One such angle was the wonderful e-course Your Soul Speaks, with Susannah Conway, 15 glorious days of prompts and tools to (re)connect with inner wisdom / intuition. One tool, collaging to unlock / tap into / release inner wisdom combined fluidly with another angle new to me this year, keeping a moon journal. I'm using this one to journal daily, following the moon cycle rather than the arbitrary passage of time recorded by the monthly calendar. Cyclical time vs linear time appeals to me, especially since diving into Leonard Shlain's book The Alphabet Versus the Gooddess - but I digress.
The moon journal pages devoted to creating a new moon mandala are a perfect time and place - every 29th day on the new moon - to use the intuition tapping collage technique to reveal my focus for the next moon cycle. The mandala collage then prompts specific intentions, written down on the next page, related to what the mandala collage reveals.
The first couple of these collages I made were very much directed by my conscious mind. But with practice, the two most recent, pictured here, revealed surprises (but not really). They surprised me in that they are in no way the result of conscious choices, the images and words seemingly picked themselves without my direction. The collages are not surprising, though, in their content. What they reveal are thing I KNOW. Things deeply known by my inner wisdom that intuition surfaced for my conscious mind to work with. I am loving these tools and techniques.
What are your rituals or techniques for tuning into your intuition / inner wisdom / soul? I'd love to hear them in the comments.

PS Another daily journaling / doing / prompt that I'm digging this year are the exercises presented in A Year to Clear: A Daily Guide to Creating Spaciousness in Your Home and Heart by Stephanie Bennett Vogt (hey, lookee, it's still offered as an e-course. Who knew?)

May 21, 2019

Feeling Rusty

I've been feeling very rusty in this little ol' art practice (or not practice, as the case may be) of mine. Figuratively rusty because:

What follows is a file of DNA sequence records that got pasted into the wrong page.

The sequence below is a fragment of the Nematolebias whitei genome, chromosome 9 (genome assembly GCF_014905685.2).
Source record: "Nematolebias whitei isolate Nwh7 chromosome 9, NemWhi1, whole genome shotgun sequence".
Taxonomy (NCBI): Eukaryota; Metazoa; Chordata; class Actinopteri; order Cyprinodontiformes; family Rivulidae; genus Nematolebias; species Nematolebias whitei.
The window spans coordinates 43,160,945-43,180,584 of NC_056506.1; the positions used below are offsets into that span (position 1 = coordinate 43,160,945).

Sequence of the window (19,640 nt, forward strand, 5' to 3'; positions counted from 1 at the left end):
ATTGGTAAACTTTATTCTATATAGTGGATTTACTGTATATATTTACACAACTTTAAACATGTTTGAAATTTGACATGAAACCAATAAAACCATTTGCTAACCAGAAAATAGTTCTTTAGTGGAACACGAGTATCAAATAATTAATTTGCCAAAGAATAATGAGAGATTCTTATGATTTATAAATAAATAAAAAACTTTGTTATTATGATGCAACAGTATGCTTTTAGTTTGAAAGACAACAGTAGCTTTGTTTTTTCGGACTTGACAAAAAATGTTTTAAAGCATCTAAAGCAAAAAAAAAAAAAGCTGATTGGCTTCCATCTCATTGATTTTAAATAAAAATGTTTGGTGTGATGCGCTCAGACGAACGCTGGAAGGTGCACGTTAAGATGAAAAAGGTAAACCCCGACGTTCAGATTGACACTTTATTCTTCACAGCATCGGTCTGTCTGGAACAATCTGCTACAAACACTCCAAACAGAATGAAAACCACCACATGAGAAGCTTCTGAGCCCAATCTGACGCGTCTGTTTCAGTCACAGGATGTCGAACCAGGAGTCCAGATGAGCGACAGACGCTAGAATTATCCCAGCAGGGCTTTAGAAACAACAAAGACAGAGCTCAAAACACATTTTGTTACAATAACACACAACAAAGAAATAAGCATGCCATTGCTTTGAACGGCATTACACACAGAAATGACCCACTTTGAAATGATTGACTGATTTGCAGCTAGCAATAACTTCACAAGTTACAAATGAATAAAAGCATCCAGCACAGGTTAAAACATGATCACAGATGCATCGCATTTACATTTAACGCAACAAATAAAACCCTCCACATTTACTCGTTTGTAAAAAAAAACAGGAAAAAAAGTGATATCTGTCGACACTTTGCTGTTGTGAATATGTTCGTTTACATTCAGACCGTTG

1. I'm working in new (to me) media
  2. I'm creating imagery rather than recording on film what already exists in reality
  3. I'm learning to think in 3-D
  4. I'm at the mercy of my learning curve for:
    •   Acquiring the necessary dexterity and craftsmanship skills for textile work
    •   Figuring out how different physical materials behave and won't behave
    •   Considering how 3-D objects will inhabit a space (dangling from ceiling, protruding from wall, sitting on a pedestal, etc)
  5. I'm creating my own visual and symbolic language 
And that's just the list I've pulled off the top of my head in this moment. I'm sure there's more. Of course there's more.

I'm mentioning these things because I've been beating myself up for not producing mounds of work, not producing exhibit worthy work, not spending every free moment in the studio working. I know I'm not the only one who gets down on myself for these things. But. It's just plain silly and counterproductive to beat up on oneself. For me, it stymies my creativity rather than open it up. I've been reading this advice from Sol LeWitt to Eva Hesse over and over again lately as a reminder to get out of my head and just do something, make something, anything. To cultivate and ride the momentum generated by simply doing.